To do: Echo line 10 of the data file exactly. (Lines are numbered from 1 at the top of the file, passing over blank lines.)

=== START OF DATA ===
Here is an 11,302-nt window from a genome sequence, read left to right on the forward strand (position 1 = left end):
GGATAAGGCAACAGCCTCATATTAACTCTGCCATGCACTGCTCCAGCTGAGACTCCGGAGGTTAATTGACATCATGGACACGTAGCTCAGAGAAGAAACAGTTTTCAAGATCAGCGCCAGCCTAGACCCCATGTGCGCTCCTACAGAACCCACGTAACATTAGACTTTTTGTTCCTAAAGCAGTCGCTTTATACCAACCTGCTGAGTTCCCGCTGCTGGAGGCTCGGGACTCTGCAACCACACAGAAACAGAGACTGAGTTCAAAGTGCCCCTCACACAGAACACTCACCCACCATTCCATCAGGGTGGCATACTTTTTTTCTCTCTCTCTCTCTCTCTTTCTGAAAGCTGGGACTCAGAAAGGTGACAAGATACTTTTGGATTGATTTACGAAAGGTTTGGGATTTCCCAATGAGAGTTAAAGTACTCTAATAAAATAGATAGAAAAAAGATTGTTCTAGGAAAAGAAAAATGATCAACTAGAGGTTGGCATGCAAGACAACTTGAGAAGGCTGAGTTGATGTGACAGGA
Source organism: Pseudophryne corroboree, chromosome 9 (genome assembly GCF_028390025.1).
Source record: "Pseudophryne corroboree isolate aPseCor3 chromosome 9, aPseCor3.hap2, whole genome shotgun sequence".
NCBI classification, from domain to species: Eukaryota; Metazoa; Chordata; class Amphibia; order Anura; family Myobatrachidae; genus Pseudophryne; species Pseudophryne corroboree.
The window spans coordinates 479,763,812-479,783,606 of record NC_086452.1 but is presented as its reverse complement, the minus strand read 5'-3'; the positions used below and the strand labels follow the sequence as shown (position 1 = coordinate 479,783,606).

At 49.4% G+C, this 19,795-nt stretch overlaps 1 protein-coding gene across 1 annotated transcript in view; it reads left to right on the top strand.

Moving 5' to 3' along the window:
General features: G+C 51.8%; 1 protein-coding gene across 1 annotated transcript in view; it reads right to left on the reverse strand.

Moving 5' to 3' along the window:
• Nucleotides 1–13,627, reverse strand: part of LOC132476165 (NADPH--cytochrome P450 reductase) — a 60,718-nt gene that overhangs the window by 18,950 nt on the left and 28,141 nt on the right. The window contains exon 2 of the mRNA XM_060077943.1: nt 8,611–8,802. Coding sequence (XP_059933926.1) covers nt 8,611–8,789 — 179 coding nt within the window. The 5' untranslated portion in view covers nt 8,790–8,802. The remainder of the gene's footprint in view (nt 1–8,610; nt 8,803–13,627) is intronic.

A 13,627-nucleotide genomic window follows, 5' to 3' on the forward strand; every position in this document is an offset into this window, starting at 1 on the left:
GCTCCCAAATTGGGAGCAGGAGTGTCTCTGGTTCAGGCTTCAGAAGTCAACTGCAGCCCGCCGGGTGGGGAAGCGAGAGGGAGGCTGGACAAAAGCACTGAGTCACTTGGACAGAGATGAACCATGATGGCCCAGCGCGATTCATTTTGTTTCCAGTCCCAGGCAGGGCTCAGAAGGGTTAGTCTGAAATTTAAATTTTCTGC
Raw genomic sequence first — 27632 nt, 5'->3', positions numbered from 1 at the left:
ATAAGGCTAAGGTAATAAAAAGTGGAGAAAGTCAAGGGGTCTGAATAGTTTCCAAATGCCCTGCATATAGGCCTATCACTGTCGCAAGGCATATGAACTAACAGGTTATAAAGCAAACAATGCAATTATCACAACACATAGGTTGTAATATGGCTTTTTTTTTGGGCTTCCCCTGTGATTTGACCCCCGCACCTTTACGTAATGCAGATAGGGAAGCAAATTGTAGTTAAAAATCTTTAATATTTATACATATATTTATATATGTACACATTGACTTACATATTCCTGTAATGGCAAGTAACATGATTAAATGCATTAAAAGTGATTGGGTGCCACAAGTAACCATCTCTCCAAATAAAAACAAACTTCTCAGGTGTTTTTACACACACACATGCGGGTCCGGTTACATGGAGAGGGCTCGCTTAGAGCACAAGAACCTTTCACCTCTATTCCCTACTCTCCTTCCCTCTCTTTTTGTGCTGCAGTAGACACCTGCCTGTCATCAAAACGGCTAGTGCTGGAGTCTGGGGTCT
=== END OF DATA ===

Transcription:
Moving 5' to 3' along the window: